Exposure and recognition are very important for India

I’ve spent this last week on both the West and East coasts of the US. More about that shortly. However, as most people do, I settled into my flight by watching a movie (something I don’t get to do too often these days so was a real treat).  Fully envisaging finding a movie that will mindlessly entertain me I scrolled through the options and as is always the case landed on something that really intrigued me. The Man Who Knew Infinity was my choice and to my amazement, it ended up drawing many parallels to the project we have embarked upon at Earlsfield Capital. We are looking to create exposure for the very exciting India technology eco system in Europe and beyond, much like the challenge experienced by Dev Patel’s (no relation in case you were wondering) character, Srinivasa Ramanujan, in the movie. Just like Ramanujan eventually achieved a Royal fellowship at Trinity, Cambridge, we believe it a matter of time before India gets the recognition it deserves as a real player in the world of technology and start-ups. Ultimately, human nature is that people have to see it to believe it, and that was no different for Ramanujan. That said the momentum being built by the India tech scene isn’t just through the ability to found businesses but also, and very importantly, generate value and return for investors.

Whilst in the US there is an obvious buzz around the world of technology, especially in San Francisco/Silicon Valley. One of the most talked about stories has been the potential sale of Twitter to Disney. If nothing else this continues to add weight to my argument that, following the recent tech acquisitions by Walmart (Jet.com) and Unilever (Dollar Shave Club), the buy versus build conundrum is most certainly tipping towards buy for the classic large traditionally non-tech businesses. Additionally, with the advent of so many VCs being present and being started all the time in this part of the world, the eco system is no less than flourishing. A similar, yet more nascent drive may be transpiring in India with the very real need for similar levels of support starting at early-stage for potential to be met.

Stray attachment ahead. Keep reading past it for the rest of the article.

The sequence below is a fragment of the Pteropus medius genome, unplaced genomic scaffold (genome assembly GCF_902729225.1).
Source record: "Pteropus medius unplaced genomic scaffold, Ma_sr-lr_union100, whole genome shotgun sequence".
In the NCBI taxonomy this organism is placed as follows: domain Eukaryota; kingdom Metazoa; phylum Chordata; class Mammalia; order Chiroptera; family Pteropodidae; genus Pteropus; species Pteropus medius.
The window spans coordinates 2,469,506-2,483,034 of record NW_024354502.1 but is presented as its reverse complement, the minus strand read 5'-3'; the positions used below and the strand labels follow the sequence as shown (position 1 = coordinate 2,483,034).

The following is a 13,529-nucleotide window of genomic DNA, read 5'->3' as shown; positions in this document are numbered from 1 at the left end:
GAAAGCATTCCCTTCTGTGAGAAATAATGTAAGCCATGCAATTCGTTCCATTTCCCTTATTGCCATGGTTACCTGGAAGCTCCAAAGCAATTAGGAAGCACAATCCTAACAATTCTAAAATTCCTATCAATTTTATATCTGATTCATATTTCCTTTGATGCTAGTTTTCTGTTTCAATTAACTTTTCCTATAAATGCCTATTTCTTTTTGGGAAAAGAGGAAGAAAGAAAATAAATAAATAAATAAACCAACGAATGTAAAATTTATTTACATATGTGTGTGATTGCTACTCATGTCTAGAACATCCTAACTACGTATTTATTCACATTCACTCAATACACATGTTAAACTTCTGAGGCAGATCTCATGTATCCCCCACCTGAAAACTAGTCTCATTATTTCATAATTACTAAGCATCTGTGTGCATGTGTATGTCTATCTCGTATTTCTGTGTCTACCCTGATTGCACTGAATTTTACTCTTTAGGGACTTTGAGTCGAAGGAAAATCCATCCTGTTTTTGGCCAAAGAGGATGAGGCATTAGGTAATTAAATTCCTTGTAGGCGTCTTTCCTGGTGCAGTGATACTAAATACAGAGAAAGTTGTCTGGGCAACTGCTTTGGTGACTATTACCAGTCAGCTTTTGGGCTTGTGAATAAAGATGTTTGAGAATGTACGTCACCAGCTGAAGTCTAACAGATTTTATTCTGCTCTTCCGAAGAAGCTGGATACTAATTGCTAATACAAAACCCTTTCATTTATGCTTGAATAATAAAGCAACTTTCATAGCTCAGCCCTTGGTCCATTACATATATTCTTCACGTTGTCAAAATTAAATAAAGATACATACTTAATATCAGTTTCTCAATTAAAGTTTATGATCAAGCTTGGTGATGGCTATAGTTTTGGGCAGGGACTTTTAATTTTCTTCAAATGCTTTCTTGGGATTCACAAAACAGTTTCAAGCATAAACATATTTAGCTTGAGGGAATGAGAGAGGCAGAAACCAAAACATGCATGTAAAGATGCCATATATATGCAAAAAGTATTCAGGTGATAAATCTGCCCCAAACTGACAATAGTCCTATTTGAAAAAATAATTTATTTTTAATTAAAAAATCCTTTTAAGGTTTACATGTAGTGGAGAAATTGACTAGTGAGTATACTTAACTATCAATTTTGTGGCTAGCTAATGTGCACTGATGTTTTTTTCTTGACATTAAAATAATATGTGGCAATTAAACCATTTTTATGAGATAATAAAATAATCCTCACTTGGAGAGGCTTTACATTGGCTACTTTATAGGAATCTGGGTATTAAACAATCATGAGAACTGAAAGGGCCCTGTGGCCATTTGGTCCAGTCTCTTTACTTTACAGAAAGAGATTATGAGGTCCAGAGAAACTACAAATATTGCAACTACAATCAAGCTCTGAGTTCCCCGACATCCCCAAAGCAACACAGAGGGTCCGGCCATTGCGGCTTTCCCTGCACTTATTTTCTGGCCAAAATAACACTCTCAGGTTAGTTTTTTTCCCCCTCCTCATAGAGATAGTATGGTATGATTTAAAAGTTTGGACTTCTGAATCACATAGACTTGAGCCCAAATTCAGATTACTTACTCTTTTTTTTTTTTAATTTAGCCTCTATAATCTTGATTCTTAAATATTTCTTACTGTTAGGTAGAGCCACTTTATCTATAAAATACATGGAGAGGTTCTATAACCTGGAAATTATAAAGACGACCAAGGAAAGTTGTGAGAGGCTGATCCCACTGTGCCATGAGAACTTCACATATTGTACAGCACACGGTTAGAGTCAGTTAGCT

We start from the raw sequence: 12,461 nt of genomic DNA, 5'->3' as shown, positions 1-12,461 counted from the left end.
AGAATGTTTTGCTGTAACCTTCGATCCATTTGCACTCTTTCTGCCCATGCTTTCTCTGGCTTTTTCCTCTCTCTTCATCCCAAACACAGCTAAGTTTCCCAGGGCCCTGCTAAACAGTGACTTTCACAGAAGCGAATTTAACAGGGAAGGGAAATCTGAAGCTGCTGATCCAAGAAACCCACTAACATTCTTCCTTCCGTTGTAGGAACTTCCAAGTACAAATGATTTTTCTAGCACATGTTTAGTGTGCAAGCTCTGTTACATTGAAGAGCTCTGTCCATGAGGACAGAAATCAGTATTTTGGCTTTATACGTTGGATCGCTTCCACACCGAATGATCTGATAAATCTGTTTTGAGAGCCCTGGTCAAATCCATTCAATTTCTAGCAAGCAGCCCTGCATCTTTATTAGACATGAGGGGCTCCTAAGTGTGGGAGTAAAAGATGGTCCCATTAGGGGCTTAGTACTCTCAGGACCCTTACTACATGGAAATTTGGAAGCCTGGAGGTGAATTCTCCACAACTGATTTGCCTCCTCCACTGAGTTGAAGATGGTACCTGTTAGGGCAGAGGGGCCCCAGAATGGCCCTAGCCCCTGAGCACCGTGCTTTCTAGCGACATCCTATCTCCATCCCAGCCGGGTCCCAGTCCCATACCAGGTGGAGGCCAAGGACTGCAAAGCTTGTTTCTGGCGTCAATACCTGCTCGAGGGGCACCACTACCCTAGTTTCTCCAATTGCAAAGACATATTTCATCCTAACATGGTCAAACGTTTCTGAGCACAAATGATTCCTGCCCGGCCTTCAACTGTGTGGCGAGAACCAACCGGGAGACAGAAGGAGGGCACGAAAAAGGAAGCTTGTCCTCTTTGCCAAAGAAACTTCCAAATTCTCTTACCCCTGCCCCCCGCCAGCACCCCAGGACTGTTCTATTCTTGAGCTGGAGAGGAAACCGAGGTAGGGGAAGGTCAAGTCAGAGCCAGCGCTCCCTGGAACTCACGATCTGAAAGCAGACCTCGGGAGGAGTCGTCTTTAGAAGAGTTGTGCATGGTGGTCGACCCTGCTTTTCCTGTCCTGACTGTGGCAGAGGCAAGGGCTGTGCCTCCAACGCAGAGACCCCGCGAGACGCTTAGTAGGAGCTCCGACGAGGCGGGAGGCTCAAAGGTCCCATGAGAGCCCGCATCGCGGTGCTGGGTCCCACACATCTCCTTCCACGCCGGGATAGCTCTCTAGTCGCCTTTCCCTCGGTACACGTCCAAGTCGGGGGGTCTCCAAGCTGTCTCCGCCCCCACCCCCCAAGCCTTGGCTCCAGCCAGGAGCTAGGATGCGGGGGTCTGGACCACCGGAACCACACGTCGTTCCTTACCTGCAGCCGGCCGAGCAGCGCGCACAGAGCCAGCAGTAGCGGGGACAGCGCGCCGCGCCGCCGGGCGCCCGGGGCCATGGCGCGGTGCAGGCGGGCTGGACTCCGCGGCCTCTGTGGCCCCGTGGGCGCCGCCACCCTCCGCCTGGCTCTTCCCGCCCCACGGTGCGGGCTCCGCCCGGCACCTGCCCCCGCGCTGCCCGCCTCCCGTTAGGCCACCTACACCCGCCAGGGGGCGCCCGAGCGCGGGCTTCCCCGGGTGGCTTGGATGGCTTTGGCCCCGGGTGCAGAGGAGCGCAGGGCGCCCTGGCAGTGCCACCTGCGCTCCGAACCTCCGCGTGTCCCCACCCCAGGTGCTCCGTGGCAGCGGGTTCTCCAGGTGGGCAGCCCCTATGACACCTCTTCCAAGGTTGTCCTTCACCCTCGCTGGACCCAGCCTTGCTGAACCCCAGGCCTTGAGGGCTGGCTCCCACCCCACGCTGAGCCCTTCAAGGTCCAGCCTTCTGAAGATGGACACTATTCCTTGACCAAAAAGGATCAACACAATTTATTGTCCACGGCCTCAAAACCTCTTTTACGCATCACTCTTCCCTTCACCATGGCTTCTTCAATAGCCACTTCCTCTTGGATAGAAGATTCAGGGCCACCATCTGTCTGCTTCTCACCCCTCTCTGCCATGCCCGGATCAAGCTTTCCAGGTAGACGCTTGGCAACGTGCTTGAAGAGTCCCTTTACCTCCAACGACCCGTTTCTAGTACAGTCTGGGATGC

What has certainly happened in the US is that many successful technology businesses have given birth to new technology businesses. This is a natural function of the evolution in this space, especially where employees break out to set up new ventures. Although obviously not as common this has also been happening in India which of course can only be good for the overall eco system. Many of these founders come to run their own businesses, not just with the experiences gained from start-ups they worked at but also often a long list of very credible industry heavyweights along the way. Couple this with the ever-growing usage of internet and technology in India, I strongly believe that the more this happens the more the eco system will flourish and the more recognition will be gained. We shouldn’t forget to recognise how infrastructure and accessibility is playing a big part in achieving this, which wouldn’t be possible without initiatives by RelianceJio and their competitors such as Vodafone. Just to circle back on the point I made at the start – there are clearly believers in Europe and beyond, such as Vodafone, Amazon and Google, who do believe there is a very large opportunity to be a part of in India. For instance, Google is to open an alternative cloud service in India (starting in Mumbai) to compete with existing incumbents such as IBM, Microsoft and Amazon.

As often I do, this week I would like to finish by speaking about a potential game-changing initiative. This one has the ability to make a material difference to businesses across the world. As often is the case, to make such an impact it’s often necessary to have an existing following/user base to leverage off. The company in question is Facebook and the enterprise is ‘Facebook at Work’. Social media is of course a very heavily used medium. With circa 1.71 billion monthly users worldwide as of Q2 2016 one can estimate a large number of users of working age within that demographic. Therefore, an in environment where there is such high familiarity with the platform, surely existing incumbents such as Convo, Salesforce Chatter, and Microsoft’s Yammer, in this space must be looking in the wing mirrors.

 


Author: Dishang Pateldish-colour